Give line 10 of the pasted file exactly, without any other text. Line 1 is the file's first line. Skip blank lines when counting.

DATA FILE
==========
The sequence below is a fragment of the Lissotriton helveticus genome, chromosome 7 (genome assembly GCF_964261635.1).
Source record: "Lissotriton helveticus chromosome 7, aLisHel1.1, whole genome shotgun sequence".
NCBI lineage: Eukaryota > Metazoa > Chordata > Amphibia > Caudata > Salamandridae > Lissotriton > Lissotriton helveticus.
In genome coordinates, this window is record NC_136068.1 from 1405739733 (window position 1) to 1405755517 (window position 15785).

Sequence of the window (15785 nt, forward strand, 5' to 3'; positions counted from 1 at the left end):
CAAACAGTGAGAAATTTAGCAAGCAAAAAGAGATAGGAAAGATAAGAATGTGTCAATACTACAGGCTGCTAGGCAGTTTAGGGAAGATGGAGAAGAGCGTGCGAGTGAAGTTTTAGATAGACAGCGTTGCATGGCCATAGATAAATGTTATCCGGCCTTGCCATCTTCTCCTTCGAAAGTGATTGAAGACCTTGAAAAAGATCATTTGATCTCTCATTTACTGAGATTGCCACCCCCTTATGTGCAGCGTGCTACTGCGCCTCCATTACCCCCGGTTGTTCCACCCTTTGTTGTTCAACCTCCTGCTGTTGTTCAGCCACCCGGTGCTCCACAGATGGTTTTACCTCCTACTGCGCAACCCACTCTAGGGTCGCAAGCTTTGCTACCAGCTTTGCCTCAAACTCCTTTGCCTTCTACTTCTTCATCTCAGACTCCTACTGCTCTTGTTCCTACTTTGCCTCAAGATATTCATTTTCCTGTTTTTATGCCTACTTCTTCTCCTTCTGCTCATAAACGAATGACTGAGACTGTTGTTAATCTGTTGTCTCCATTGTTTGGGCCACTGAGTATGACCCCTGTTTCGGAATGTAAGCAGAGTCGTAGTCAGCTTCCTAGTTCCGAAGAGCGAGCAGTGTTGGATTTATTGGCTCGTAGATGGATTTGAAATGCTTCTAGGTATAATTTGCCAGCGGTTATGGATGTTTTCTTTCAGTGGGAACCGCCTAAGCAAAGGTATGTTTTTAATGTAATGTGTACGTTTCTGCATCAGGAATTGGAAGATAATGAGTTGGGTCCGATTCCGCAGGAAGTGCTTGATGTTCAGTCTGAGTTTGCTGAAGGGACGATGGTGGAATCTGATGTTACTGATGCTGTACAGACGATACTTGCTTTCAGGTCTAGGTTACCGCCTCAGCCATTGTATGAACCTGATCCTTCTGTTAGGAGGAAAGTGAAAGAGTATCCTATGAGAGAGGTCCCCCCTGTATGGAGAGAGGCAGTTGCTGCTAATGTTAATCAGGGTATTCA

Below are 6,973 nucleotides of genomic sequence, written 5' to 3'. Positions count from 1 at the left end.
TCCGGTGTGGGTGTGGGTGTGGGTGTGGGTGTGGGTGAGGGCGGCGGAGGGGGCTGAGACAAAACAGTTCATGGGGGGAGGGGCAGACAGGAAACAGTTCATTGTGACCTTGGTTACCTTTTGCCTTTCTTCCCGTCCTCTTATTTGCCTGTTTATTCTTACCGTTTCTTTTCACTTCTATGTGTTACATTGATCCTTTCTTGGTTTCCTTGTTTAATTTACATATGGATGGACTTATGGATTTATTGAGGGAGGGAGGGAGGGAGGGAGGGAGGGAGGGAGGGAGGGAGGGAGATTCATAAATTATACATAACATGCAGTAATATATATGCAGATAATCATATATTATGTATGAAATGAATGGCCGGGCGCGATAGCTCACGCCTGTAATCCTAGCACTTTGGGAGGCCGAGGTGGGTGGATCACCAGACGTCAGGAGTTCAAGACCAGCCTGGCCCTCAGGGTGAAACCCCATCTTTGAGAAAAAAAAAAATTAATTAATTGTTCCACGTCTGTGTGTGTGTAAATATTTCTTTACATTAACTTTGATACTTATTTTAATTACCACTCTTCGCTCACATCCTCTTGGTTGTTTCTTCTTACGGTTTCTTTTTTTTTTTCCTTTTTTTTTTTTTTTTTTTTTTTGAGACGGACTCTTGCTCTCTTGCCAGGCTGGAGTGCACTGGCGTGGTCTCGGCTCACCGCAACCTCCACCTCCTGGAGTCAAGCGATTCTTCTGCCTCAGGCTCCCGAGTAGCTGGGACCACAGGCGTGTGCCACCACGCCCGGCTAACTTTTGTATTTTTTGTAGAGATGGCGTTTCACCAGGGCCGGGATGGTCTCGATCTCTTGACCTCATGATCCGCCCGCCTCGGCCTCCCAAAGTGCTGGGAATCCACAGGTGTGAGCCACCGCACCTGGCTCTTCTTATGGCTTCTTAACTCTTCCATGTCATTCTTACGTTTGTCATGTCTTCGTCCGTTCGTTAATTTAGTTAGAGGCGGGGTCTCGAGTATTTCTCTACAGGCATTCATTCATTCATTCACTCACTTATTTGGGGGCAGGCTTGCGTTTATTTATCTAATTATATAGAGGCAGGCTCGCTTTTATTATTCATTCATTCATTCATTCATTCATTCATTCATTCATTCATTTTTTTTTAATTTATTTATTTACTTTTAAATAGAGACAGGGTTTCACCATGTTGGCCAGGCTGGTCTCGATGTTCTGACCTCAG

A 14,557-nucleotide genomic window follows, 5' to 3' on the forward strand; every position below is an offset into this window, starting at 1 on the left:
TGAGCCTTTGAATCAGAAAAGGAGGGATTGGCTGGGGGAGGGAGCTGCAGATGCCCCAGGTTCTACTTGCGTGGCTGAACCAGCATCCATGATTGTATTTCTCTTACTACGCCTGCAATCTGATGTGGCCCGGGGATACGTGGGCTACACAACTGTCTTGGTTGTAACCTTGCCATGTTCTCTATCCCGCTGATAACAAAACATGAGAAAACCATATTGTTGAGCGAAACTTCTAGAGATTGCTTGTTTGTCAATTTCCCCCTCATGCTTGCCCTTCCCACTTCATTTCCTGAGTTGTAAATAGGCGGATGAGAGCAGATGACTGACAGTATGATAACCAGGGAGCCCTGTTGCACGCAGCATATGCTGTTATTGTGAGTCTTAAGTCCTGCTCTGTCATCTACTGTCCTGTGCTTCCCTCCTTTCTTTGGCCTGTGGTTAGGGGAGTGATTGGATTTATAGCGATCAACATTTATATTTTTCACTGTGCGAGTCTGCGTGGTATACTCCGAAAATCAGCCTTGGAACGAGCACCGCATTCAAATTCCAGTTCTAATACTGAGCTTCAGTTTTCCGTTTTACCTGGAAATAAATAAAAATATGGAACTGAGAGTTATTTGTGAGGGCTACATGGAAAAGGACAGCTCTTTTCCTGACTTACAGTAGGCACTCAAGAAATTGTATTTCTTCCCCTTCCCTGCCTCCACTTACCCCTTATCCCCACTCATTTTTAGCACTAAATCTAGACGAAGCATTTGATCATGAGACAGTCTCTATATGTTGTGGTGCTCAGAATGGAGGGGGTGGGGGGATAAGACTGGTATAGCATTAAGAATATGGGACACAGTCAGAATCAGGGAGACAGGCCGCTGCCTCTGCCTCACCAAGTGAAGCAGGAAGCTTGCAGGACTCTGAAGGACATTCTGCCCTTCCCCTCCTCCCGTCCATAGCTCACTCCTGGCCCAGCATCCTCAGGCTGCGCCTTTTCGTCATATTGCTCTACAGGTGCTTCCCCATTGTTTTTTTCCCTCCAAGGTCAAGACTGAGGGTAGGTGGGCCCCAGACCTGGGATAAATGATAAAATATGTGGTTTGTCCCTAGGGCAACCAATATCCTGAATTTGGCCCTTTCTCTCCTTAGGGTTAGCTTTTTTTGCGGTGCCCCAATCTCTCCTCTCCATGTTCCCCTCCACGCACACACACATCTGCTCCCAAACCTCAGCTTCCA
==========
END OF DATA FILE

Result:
TGAGCCTTTGAATCAGAAAAGGAGGGATTGGCTGGGGGAGGGAGCTGCAGATGCCCCAGGTTCTACTTGCGTGGCTGAACCAGCATCCATGATTGTATTTCTCTTACTACGCCTGCAATCTGATGTGGCCCGGGGATACGTGGGCTACACAACTGTCTTGGTTGTAACCTTGCCATGTTCTCTATCCCGCTGATAACAAAACATGAGAAAACCATATTGTTGAGCGAAACTTCTAGAGATTGCTTGTTTGTCAATTTCCCCCTCATGCTTGCCCTTCCCACTTCATTTCCTGAGTTGTAAATAGGCGGATGAGAGCAGATGACTGACAGTATGATAACCAGGGAGCCCTGTTGCACGCAGCATATGCTGTTATTGTGAGTCTTAAGTCCTGCTCTGTCATCTACTGTCCTGTGCTTCCCTCCTTTCTTTGGCCTGTGGTTAGGGGAGTGATTGGATTTATAGCGATCAACATTTATATTTTTCACTGTGCGAGTCTGCGTGGTATACTCCGAAAATCAGCCTTGGAACGAGCACCGCATTCAAATTCCAGTTCTAATACTGAGCTTCAGTTTTCCGTTTTACCTGGAAATAAATAAAAATATGGAACTGAGAGTTATTTGTGAGGGCTACATGGAAAAGGACAGCTCTTTTCCTGACTTACAGTAGGCACTCAAGAAATTGTATTTCTTCCCCTTCCCTGCCTCCACTTACCCCTTATCCCCACTCATTTTTAGCACTAAATCTAGACGAAGCATTTGATCATGAGACAGTCTCTATATGTTGTGGTGCTCAGAATGGAGGGGGTGGGGGGATAAGACTGGTATAGCATTAAGAATATGGGACACAGTCAGAATCAGGGAGACAGGCCGCTGCCTCTGCCTCACCAAGTGAAGCAGGAAGCTTGCAGGACTCTGAAGGACATTCTGCCCTTCCCCTCCTCCCGTCCATAGCTCACTCCTGGCCCAGCATCCTCAGGCTGCGCCTTTTCGTCATATTGCTCTACAGGTGCTTCCCCATTGTTTTTTTCCCTCCAAGGTCAAGACTGAGGGTAGGTGGGCCCCAGACCTGGGATAAATGATAAAATATGTGGTTTGTCCCTAGGGCAACCAATATCCTGAATTTGGCCCTTTCTCTCCTTAGGGTTAGCTTTTTTTGCGGTGCCCCAATCTCTCCTCTCCATGTTCCCCTCCACGCACACACACATCTGCTCCCAAACCTCAGCTTCCA